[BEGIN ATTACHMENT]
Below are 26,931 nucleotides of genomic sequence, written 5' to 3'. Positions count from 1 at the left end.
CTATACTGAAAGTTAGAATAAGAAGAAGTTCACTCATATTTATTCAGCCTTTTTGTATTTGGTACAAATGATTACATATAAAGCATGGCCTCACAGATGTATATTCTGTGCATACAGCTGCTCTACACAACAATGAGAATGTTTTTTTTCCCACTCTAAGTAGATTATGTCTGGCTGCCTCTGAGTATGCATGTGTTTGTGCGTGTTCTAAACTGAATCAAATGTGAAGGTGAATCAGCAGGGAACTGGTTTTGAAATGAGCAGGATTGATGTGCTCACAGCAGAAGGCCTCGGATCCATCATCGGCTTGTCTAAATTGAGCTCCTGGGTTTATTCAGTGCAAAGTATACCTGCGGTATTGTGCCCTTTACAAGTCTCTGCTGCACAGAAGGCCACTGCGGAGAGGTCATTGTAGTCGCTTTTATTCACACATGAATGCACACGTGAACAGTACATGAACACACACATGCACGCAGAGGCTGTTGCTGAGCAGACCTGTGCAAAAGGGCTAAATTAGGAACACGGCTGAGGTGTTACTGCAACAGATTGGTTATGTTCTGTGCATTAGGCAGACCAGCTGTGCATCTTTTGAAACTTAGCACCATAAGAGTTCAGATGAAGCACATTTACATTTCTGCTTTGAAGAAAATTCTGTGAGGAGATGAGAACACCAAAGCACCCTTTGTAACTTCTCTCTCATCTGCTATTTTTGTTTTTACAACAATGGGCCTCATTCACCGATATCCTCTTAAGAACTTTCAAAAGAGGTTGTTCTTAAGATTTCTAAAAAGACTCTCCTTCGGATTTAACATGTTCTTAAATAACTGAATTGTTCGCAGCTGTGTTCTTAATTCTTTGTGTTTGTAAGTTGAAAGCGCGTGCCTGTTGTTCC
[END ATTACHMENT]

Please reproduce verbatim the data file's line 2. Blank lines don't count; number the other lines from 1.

CTATACTGAAAGTTAGAATAAGAAGAAGTTCACTCATATTTATTCAGCCTTTTTGTATTTGGTACAAATGATTACATATAAAGCATGGCCTCACAGATGTATATTCTGTGCATACAGCTGCTCTACACAACAATGAGAATGTTTTTTTTCCCACTCTAAGTAGATTATGTCTGGCTGCCTCTGAGTATGCATGTGTTTGTGCGTGTTCTAAACTGAATCAAATGTGAAGGTGAATCAGCAGGGAACTGGTTTTGAAATGAGCAGGATTGATGTGCTCACAGCAGAAGGCCTCGGATCCATCATCGGCTTGTCTAAATTGAGCTCCTGGGTTTATTCAGTGCAAAGTATACCTGCGGTATTGTGCCCTTTACAAGTCTCTGCTGCACAGAAGGCCACTGCGGAGAGGTCATTGTAGTCGCTTTTATTCACACATGAATGCACACGTGAACAGTACATGAACACACACATGCACGCAGAGGCTGTTGCTGAGCAGACCTGTGCAAAAGGGCTAAATTAGGAACACGGCTGAGGTGTTACTGCAACAGATTGGTTATGTTCTGTGCATTAGGCAGACCAGCTGTGCATCTTTTGAAACTTAGCACCATAAGAGTTCAGATGAAGCACATTTACATTTCTGCTTTGAAGAAAATTCTGTGAGGAGATGAGAACACCAAAGCACCCTTTGTAACTTCTCTCTCATCTGCTATTTTTGTTTTTACAACAATGGGCCTCATTCACCGATATCCTCTTAAGAACTTTCAAAAGAGGTTGTTCTTAAGATTTCTAAAAAGACTCTCCTTCGGATTTAACATGTTCTTAAATAACTGAATTGTTCGCAGCTGTGTTCTTAATTCTTTGTGTTTGTAAGTTGAAAGCGCGTGCCTGTTGTTCC